“I’d love to see you guys in tuxedos, as long as he wasn’t the one to choose them.”  She reached to tweak the fabric of his beautiful Hawaiian shirt.

“He’d have us in something from the 80s.  Powder blue, with mauve cummerbunds.”

She said, “You’re in a good mood for someone who almost died yesterday.”  It was an innocent, even playful comment, but it hit a nerve.  Although William had been forced to run through the event numerous times at the hospital, until now he had been able to remain emotionally removed from it, as though he had been describing a scene from a movie.  But this time he was alone in a confined space with Stacey, who seemed to be playing her part in the girlfriend-myth Alan had invented for him.  On that slippery emotional slope he was unavoidably more honest with his feelings and allowed himself to be transported all the way back to the fire, back to Hannah, whose name William had pretended not to know once he began to reassemble the details.  You can’t admit to seeing dead people when talking to lab-coat people if you want to get out of the hospital any time soon, and William had wanted out.  But now he was thinking of her, Hannah, helpless and sad, trapped in a place she didn’t comprehend.  His jocularity fell away.  Hannah was lost and confused, and William could see her clearly this time.  This was a step far beyond the Belcarra encounter.  This time he remembered what she was wearing, the way her hair was parted. He remembered the fatigue and sorrow in her eyes.  Hannah in the Gator wasn’t any more unreal than Stacey beside him in her Volkswagen.  Hell, without looking, William couldn’t tell you what Stacey beside him was wearing or how her hair was arranged.  Hannah yesterday was at least as real as Stacey today.  William came back, but she was still sitting in a crummy little landscaping cart somewhere, displaced and alone.  He was the inch-thick pane of glass between two sides of a heartbreak, able to see and hear both.  He reached forward to the dashboard and dropped his head between his arms.

Stacey turned into the parking lot of a carpet store and stomped on the brakes.  She undid her seatbelt and scrambled over the middle, pushing his arms down and his shoulders back into the seat.  She grabbed his face. “What’s happened?  Open your eyes!  Show me your eyes!  Has something happened?”  She thought he was having a seizure. 

William stared as if drugged.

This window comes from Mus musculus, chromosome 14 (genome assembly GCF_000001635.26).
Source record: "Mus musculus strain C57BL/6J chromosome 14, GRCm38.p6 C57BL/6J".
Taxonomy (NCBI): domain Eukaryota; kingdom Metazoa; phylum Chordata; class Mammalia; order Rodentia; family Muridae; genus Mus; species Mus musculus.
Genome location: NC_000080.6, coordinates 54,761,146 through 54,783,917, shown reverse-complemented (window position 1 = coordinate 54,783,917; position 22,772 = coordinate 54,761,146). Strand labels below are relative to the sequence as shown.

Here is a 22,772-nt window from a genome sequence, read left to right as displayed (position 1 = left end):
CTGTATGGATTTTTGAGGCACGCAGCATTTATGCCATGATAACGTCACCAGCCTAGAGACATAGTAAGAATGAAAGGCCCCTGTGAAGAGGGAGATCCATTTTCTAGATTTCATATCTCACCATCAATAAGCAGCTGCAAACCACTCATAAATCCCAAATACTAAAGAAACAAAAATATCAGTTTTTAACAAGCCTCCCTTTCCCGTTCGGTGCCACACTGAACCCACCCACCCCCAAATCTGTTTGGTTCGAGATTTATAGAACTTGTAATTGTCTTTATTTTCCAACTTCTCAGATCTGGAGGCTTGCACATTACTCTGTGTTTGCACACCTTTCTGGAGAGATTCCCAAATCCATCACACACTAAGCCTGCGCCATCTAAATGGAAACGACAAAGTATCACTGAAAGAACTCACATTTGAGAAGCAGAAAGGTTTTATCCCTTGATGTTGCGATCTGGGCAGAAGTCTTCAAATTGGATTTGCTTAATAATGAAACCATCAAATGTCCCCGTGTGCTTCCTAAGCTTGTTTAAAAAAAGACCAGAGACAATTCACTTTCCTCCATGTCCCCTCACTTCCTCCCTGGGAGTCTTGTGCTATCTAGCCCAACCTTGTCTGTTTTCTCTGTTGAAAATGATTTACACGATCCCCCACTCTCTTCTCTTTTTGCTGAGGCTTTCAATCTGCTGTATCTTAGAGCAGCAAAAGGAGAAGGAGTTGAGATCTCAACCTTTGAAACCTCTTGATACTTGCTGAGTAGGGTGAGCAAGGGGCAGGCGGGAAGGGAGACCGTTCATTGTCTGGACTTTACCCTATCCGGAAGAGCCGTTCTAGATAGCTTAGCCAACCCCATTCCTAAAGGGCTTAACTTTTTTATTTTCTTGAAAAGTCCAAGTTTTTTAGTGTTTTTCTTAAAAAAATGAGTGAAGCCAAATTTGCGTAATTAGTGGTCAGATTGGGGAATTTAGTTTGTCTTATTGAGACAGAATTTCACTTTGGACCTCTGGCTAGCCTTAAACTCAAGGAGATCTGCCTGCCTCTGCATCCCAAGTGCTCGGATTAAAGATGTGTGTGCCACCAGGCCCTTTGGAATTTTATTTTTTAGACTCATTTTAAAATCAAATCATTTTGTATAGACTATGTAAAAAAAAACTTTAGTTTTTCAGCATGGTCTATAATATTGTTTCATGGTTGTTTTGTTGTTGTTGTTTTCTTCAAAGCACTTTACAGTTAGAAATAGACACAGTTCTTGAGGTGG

“What is it?” She asked. 

He blinked, hard, and then took her wrists and moved her hands aside.  “It’s alright, I’m okay,” he said.  “I’m fine, really.”  He thought, Damn you, Alan Lennox, this lark, setting me up with this one.  Now I don’t want to let go of her wrists.  

She pulled away and sat back in her seat, but for at least a minute, an unblinking minute, studied his eyes.  She was seeking a sign of something.  Something bad, something good, William didn’t know.  What William knew was that hauntingly desolate friend Hannah Imamura notwithstanding, he wanted to kiss Stacey.

“You still want to see Fooj?” she asked.

He nodded. 

As they continued on, she kept glancing at him.  They were nearing Fooj’s neighbourhood.  There was a liquor store in the plaza up ahead.  William pointed. “We should stop and buy beer for Fooj.”

“We can do that, but you have to stay in the car.  I’ll not be seen in public with you in that get-up.”
               
“Sleeman’s Cream Ale,” William said.  He arched his back to pry his wallet from its green corduroy prison, but wriggling caused the bandages to rub against the burns and he said, “Ow.”

“William, sit still.  I got it,” she said.  She seemed to like taking control of things.  Although 11 years her senior, he was okay with that.

When they got to Casa Foojia, Monique’s car was in the drive.  She answered the door and William braced for the inevitable hug.  “Cher William,” she said.  “How are you honey?  Please come in, hello Stacey, come in.  God William, what clothes are those?”

“How’s Fooj?”

“Okay, a bit of some pain.  He’s mostly just angry.  But not as angry as me.  I’m going to sue Ed Daddle.”  William had never seen Monique angry at anything before.  Making Monique worried and angry was now added to Ed’s list of crimes.  “‘E’s in the family room, la salle arrière.”       

Stacey took the beer into the kitchen and she and Monique started talking.  William stole away to see Fooj alone.  He was in a reclining chair with his ankle in a blue fibreglass cast, flipping channels.  He had a very large television.  “Fuji-man,” William said.  Fooj struggled to sit up as William limped over.  They patted each other’s shoulders affectionately.

“What the hell are you wearing?” he asked.

“It’s the hot new look,” William said.  “I’m surprised you haven’t modelled it.”

“Hah.  I’ve got news, in regard to that,” he started, but then came a squeal from the kitchen. 

“Oh my God!” cried Stacey.  “That’s totally awesome!”

“I guess Monique told her,” he said.

“Huh?” William said.

Fooj extended his hand.  “Glad t’ meet ya.  Cap’n Bud Tanaka.”

Charmaine the agent had been worried about Fooj’s advanced age – twenty-seven – and had been fishing options beyond modelling with her handsome bait.  She’d landed a big one.  Although his formal acting experience had been limited to a high school production of Oliver!, in which he played the Artful Dodger, Fooj won the spot of Captain Robert “Bud” Tanaka of the U.S. Forestry Service Air Corps in the pilot for a network-pitched program called “Smoke Jumpers.”